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Early diagnosis catches scarring condition


A dermatologist’s quick action helps a patient with alopecia regain her confidence.

Julie Wright's story

SkinSerious story - Julie Wright, patient
Julie Wright, patient
Like a lot of parents, my two kids keep me very busy, so I put taking care of myself on the back burner. However, I knew I needed to take charge of my health when my hair started thinning.

My dermatologist, Dr. Nada Elbuluk, performed a biopsy and diagnosed me with central centrifugal cicatricial alopecia (CCCA)—a type of scarring that is most commonly seen in Black women.

Dr. Elbuluk explained that CCCA can be caused by a multitude of factors including genetics and can be triggered or exacerbated by certain hair grooming practices. I had been getting my hair relaxed since I was 10 years old, but stopped after the diagnosis. Dr. Elbuluk also had me undergo skin allergy testing which showed that I am allergic to a common chemical in hair dyes, so I stopped coloring my hair. Dr. Elbuluk started me on a treatment plan of topical and oral medications, as well as steroid injections into the scalp to help stop the progression of my condition.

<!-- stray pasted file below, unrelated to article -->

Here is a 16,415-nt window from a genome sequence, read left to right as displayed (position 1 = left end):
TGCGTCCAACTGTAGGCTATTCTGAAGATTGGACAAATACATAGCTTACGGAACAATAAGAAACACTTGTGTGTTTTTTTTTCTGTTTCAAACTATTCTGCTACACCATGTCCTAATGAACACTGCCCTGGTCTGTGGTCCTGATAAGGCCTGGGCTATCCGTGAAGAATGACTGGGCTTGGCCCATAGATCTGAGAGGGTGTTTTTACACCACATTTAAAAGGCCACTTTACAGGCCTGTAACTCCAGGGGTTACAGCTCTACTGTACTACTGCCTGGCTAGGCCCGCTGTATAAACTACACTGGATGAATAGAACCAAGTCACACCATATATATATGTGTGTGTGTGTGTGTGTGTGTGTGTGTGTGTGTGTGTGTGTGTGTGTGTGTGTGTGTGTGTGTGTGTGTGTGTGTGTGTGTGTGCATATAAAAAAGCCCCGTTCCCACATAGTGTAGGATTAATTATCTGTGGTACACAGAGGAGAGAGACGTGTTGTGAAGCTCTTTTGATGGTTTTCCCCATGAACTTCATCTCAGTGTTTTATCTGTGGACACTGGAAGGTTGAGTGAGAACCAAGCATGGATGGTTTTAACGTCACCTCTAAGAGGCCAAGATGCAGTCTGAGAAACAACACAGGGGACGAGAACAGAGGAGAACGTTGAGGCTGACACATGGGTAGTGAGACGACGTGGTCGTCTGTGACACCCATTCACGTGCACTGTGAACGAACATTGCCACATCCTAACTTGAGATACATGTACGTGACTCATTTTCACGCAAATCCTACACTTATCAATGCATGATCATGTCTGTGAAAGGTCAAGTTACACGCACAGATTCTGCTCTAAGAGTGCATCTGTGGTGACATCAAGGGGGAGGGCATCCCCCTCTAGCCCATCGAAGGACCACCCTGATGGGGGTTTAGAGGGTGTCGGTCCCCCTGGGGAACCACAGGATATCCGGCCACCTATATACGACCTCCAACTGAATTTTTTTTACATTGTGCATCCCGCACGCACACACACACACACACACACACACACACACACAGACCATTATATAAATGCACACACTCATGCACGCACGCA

As a result, the scarring and hair thinning are under control. Dr. Elbuluk still sees me a few times a year for maintenance treatments. She always made me feel like I had a choice in my course of treatment, which really comforted me and put me at ease.

Though I wish I had paid more attention to my hair earlier in life, I’m glad that with my dermatologist’s help, I’m addressing it now. It makes me so happy to see my hair’s improvements.

The dermatologist's perspective

Nada Elbuluk, MD, MSc, FAAD

“The number one goal after diagnosing scarring alopecia is to prevent it from progressing. It can make a drastic difference when we’re able to catch it early and create a proactive treatment plan. I was thankful that we caught Julie’s case early and were able to really make a difference for her.”

─ Nada Elbuluk, MD, MSc, FAAD, Dermatologist with Keck Medicine of USC and Director of the USC Skin of Color and Pigmentary Disorders Program

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